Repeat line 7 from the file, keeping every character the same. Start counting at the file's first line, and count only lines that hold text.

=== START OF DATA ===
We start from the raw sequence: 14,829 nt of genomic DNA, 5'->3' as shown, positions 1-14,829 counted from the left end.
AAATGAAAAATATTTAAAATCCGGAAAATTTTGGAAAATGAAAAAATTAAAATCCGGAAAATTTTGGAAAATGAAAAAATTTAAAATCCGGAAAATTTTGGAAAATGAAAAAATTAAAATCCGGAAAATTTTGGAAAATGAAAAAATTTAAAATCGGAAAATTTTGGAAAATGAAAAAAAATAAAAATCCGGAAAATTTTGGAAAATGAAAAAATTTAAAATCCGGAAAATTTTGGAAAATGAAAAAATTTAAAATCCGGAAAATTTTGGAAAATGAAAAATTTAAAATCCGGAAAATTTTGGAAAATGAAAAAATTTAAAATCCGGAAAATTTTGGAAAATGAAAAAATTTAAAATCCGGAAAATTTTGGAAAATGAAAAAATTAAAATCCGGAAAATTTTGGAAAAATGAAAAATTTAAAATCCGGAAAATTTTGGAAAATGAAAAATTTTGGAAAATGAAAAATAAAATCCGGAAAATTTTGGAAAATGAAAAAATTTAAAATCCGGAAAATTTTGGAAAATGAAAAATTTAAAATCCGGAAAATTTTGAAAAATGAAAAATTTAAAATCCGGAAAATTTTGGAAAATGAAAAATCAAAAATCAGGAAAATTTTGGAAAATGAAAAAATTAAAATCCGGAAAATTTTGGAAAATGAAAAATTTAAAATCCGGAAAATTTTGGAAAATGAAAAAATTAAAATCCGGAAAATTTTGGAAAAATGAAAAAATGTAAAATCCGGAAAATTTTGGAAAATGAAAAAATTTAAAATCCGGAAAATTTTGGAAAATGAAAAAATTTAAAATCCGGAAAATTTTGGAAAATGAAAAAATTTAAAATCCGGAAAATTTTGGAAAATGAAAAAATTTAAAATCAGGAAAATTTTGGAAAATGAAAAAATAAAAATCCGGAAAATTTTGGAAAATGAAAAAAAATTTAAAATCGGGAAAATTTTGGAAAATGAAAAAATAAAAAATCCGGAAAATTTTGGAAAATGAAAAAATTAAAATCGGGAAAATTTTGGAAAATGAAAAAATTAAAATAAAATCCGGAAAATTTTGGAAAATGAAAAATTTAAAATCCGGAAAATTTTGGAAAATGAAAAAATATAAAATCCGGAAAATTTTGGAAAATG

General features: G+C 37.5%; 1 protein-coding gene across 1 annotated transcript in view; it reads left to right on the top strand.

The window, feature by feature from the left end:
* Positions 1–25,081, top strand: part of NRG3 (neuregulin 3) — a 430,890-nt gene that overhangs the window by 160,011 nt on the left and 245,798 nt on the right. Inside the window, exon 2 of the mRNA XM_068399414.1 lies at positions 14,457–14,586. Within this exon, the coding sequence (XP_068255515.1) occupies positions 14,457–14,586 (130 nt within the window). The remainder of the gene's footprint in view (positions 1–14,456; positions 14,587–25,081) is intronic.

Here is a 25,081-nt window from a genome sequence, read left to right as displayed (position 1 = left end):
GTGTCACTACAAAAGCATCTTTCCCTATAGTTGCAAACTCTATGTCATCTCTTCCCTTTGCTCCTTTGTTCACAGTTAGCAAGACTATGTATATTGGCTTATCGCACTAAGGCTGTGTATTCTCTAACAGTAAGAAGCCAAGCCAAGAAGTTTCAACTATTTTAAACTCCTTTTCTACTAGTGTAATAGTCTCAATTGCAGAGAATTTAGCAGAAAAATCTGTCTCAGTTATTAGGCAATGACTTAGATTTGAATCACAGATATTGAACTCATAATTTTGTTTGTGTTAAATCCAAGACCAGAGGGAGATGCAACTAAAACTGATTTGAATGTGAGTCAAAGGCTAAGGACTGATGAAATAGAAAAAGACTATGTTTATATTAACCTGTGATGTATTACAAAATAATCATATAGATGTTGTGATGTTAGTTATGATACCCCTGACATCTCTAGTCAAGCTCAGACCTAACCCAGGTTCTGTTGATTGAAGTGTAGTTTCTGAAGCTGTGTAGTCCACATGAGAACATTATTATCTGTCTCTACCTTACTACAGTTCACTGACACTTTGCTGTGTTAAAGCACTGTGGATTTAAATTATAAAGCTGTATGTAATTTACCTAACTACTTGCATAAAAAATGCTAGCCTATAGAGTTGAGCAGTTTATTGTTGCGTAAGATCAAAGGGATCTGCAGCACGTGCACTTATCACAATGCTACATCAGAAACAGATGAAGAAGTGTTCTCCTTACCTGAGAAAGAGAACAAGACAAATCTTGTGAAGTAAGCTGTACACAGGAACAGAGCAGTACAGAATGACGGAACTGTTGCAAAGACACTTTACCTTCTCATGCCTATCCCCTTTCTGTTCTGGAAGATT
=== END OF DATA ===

GTGTCACTACAAAAGCATCTTTCCCTATAGTTGCAAACTCTATGTCATCTCTTCCCTTTGCTCCTTTGTTCACAGTTAGCAAGACTATGTATATTGGCTTATCGCACTAAGGCTGTGTATTCTCTAACAGTAAGAAGCCAAGCCAAGAAGTTTCAACTATTTTAAACTCCTTTTCTACTAGTGTAATAGTCTCAATTGCAGAGAATTTAGCAGAAAAATCTGTCTCAGTTATTAGGCAATGACTTAGATTTGAATCACAGATATTGAACTCATAATTTTGTTTGTGTTAAATCCAAGACCAGAGGGAGATGCAACTAAAACTGATTTGAATGTGAGTCAAAGGCTAAGGACTGATGAAATAGAAAAAGACTATGTTTATATTAACCTGTGATGTATTACAAAATAATCATATAGATGTTGTGATGTTAGTTATGATACCCCTGACATCTCTAGTCAAGCTCAGACCTAACCCAGGTTCTGTTGATTGAAGTGTAGTTTCTGAAGCTGTGTAGTCCACATGAGAACATTATTATCTGTCTCTACCTTACTACAGTTCACTGACACTTTGCTGTGTTAAAGCACTGTGGATTTAAATTATAAAGCTGTATGTAATTTACCTAACTACTTGCATAAAAAATGCTAGCCTATAGAGTTGAGCAGTTTATTGTTGCGTAAGATCAAAGGGATCTGCAGCACGTGCACTTATCACAATGCTACATCAGAAACAGATGAAGAAGTGTTCTCCTTACCTGAGAAAGAGAACAAGACAAATCTTGTGAAGTAAGCTGTACACAGGAACAGAGCAGTACAGAATGACGGAACTGTTGCAAAGACACTTTACCTTCTCATGCCTATCCCCTTTCTGTTCTGGAAGATT